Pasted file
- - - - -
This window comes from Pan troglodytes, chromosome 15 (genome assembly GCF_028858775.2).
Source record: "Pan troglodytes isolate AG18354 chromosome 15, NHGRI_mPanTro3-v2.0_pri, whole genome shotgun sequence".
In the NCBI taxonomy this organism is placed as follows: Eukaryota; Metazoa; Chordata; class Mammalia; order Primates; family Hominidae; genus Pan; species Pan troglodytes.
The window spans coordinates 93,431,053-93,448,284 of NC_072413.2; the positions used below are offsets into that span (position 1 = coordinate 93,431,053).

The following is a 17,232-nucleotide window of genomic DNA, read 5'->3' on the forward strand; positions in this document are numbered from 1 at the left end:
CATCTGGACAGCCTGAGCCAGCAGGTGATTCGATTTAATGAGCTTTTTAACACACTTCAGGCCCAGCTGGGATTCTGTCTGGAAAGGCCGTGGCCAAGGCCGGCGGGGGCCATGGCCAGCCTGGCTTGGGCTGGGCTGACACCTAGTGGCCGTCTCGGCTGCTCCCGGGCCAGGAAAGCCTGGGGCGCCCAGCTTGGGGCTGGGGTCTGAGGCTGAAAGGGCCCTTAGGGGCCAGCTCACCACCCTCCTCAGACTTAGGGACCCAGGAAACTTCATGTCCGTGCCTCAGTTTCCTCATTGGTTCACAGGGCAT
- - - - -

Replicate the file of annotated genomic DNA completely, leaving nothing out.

This window comes from Pan troglodytes, chromosome 15 (genome assembly GCF_028858775.2).
Source record: "Pan troglodytes isolate AG18354 chromosome 15, NHGRI_mPanTro3-v2.0_pri, whole genome shotgun sequence".
In the NCBI taxonomy this organism is placed as follows: Eukaryota; Metazoa; Chordata; class Mammalia; order Primates; family Hominidae; genus Pan; species Pan troglodytes.
The window spans coordinates 93,431,053-93,448,284 of NC_072413.2; the positions used below are offsets into that span (position 1 = coordinate 93,431,053).

The following is a 17,232-nucleotide window of genomic DNA, read 5'->3' on the forward strand; positions in this document are numbered from 1 at the left end:
CATCTGGACAGCCTGAGCCAGCAGGTGATTCGATTTAATGAGCTTTTTAACACACTTCAGGCCCAGCTGGGATTCTGTCTGGAAAGGCCGTGGCCAAGGCCGGCGGGGGCCATGGCCAGCCTGGCTTGGGCTGGGCTGACACCTAGTGGCCGTCTCGGCTGCTCCCGGGCCAGGAAAGCCTGGGGCGCCCAGCTTGGGGCTGGGGTCTGAGGCTGAAAGGGCCCTTAGGGGCCAGCTCACCACCCTCCTCAGACTTAGGGACCCAGGAAACTTCATGTCCGTGCCTCAGTTTCCTCATTGGTTCACAGGGCAT